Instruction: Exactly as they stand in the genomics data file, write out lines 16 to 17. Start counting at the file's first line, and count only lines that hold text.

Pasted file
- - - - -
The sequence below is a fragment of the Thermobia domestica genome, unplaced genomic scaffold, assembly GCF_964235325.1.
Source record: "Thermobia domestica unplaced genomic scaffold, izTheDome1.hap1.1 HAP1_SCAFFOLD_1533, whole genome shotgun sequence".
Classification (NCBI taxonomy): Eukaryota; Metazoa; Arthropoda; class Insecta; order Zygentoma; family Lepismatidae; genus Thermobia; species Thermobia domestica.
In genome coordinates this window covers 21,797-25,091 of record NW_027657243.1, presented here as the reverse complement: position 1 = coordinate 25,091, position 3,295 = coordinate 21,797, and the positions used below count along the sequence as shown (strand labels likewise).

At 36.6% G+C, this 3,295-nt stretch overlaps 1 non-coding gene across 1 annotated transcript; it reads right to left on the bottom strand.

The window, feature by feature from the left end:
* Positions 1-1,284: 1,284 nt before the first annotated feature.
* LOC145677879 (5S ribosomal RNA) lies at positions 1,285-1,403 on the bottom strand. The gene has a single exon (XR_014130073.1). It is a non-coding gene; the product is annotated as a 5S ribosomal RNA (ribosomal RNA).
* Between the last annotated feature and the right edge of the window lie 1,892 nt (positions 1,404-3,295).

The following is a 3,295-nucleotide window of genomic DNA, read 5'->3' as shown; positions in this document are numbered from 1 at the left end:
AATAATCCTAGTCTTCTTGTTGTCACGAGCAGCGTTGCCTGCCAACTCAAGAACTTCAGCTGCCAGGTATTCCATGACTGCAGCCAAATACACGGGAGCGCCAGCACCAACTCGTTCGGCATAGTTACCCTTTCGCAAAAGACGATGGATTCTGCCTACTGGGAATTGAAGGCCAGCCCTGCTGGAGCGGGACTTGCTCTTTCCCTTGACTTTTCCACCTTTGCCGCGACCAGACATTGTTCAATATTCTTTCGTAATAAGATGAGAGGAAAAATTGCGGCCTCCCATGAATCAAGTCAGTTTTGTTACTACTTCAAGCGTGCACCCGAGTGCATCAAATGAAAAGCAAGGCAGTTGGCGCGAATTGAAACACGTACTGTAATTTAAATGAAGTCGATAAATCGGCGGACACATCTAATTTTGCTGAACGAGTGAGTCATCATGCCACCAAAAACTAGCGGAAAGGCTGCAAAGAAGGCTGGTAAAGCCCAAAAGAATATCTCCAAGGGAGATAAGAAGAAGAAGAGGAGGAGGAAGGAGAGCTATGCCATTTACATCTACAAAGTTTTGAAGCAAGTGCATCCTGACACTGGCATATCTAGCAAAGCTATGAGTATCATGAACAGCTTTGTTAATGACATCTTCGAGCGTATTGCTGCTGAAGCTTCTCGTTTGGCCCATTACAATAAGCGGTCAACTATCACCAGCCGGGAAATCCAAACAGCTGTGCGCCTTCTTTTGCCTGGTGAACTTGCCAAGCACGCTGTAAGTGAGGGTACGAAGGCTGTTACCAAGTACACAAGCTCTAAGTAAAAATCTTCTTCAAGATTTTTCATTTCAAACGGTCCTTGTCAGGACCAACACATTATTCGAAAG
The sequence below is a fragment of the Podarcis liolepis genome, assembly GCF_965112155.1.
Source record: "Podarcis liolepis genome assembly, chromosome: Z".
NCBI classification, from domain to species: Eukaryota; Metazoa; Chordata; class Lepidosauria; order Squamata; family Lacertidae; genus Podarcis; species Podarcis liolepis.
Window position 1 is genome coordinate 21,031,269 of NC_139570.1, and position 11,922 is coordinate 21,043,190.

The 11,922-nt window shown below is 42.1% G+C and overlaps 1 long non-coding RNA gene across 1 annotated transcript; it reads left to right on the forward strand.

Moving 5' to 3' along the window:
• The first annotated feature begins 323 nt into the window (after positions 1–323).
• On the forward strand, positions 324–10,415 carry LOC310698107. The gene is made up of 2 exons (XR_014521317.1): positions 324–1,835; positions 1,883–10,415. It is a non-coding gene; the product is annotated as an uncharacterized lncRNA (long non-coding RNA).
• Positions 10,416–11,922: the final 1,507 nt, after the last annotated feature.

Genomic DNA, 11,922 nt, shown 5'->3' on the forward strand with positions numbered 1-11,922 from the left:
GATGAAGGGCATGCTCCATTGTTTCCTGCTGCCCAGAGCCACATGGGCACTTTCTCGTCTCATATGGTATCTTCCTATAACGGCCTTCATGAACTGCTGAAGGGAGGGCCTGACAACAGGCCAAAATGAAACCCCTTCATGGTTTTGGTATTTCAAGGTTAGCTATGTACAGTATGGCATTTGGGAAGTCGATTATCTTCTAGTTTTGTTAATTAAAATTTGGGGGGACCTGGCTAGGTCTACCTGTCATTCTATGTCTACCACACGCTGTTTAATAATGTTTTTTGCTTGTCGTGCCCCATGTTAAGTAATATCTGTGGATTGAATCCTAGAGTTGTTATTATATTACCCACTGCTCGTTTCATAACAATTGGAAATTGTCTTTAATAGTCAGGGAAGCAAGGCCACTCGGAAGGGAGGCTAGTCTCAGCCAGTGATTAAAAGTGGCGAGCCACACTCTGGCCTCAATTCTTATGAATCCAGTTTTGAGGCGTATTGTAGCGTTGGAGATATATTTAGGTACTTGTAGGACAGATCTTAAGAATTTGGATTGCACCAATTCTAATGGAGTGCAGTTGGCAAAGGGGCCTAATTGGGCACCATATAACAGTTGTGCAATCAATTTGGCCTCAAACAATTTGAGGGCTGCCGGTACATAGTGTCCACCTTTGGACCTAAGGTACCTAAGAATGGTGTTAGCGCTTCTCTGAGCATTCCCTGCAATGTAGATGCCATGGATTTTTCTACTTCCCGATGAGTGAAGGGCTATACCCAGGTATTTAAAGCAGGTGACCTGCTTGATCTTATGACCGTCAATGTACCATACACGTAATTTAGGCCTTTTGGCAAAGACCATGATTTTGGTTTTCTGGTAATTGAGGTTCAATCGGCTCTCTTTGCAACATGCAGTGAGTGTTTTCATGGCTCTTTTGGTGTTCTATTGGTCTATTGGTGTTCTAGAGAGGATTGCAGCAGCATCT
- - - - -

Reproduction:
The 11,922-nt window shown below is 42.1% G+C and overlaps 1 long non-coding RNA gene across 1 annotated transcript; it reads left to right on the forward strand.

Moving 5' to 3' along the window: